This is the new 2019 English translation of a Japanese writer Yokomizo’s fictional crime story published in 1973. The narrator, also a crime writer is investigating a “true crime” event that took place in 1937 and this is his recounting of the tale. A senior policeman DI Isokawa is brought into the area but is helped by a friend and private investigator Kindaichi to unravel the mystery. Initially suspicion will fall on a stranger, the enigmatic, masked “three fingered man”. When the deaths are investigated if they cannot be a simple suicide murder then they must have been deeply planned – where did the killer get his ideas from? The whole tale has references to international crime fiction authors and plots. Is it co-incidental that the house library holds a large selection of crime novels? Or is there something deeper going on? When Isokawa and Kindaichi start to work out how the killings were carried out they can then start to identify the guilty party. But crime does not operate in a vacuum so the author explores what was the motive at both the immediate and deeper level.
The deaths take place on the wedding night of Kenzo, eldest son of the Ichiyanagi family and Katsuko of the Kubo family at the groom’s family estate. The reference to Honjin refers to the family’s previous traditional role as keepers of a Honjin – an inn for royal or aristocratic travellers. The family are very proud of this aristocratic heritage. Katsuko comes from a family of “tenant” farmers, albeit that her uncle, and late father, made a great deal of money as businessmen in America before returning to Japan. His niece is therefore both wealthy and cultured. Kenzo, 40, needing a family heir had insisted on the wedding to his younger bride in spite of family objections. We are taken through the preparations and ceremonies of a traditional wedding being introduced to al the main characters of both families. Shortly after the married couple are left alone screams are heard and when others break into the locked annexe both bride and groom are found dead.
Without giving away the plot, the process that the investigators went through is then detailed as the investigators check, motive, capacity, intentions etc. As all the family “witnesses” are questioned the reader is able to build a picture of the place in its historic time, of the deeper nuances of the family lives and the stresses and disagreements. A number of possible suspects emerge as the tale inevitably becomes deeper and more multi layered.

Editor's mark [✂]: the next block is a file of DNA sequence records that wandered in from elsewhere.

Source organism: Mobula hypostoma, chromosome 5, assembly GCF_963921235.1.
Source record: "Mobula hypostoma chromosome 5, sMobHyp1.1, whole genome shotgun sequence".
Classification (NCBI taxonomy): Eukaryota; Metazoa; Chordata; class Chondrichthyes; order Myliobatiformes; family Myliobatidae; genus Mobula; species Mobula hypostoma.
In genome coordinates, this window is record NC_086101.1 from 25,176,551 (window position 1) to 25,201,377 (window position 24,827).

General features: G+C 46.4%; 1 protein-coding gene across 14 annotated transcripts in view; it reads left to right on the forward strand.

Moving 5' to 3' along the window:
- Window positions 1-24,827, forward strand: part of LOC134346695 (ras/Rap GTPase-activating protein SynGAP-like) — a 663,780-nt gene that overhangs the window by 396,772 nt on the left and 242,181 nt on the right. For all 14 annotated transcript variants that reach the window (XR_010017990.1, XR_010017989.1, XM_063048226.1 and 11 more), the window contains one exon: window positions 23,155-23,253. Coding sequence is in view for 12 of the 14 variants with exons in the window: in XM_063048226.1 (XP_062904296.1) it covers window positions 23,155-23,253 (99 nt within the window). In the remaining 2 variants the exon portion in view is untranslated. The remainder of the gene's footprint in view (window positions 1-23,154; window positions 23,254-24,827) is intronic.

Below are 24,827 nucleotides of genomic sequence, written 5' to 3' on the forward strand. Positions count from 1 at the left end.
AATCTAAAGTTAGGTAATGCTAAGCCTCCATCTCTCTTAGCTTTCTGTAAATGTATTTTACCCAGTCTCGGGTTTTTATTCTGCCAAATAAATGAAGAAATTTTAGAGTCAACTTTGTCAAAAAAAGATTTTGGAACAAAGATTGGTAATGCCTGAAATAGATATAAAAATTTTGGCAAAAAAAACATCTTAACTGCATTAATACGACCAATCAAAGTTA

It should be said that towards the end “all shall be revealed” in the classic (and less believable) moment when all parties sit down with the investigators and the latter reveal exactly how it was done and who was responsible. But if you accept the nature of early historic crime fiction with its nuances and practices then that might be OK with you. Because of the sheer complexity of the plot it must be said that this is the heaviest part of the novel and perhaps the weakest too.
Around the murder and procedurals Yokomizo graphically depicts an already old fashioned, or almost obsolete, family life style. But the depiction of a “foreign” place either by geography or time is part of the attraction for this reader. The picture he builds of the surrounding rural landscape is lush and beautiful and very visual too. But the greatest skill is in his depiction of the people, sympathetic to some, but quietly critical of others whose lack of generosity of spirit and kindness does not go unnoticed. This is an interesting read, albeit already a little dated at the time of its first publication of a novel that will, until this translation, have passed most people by.
Hilary White 4/4*
The Honjin Murders by Seishi Yokomizo
9781782275008 Pushkin Vertigo Dec 2019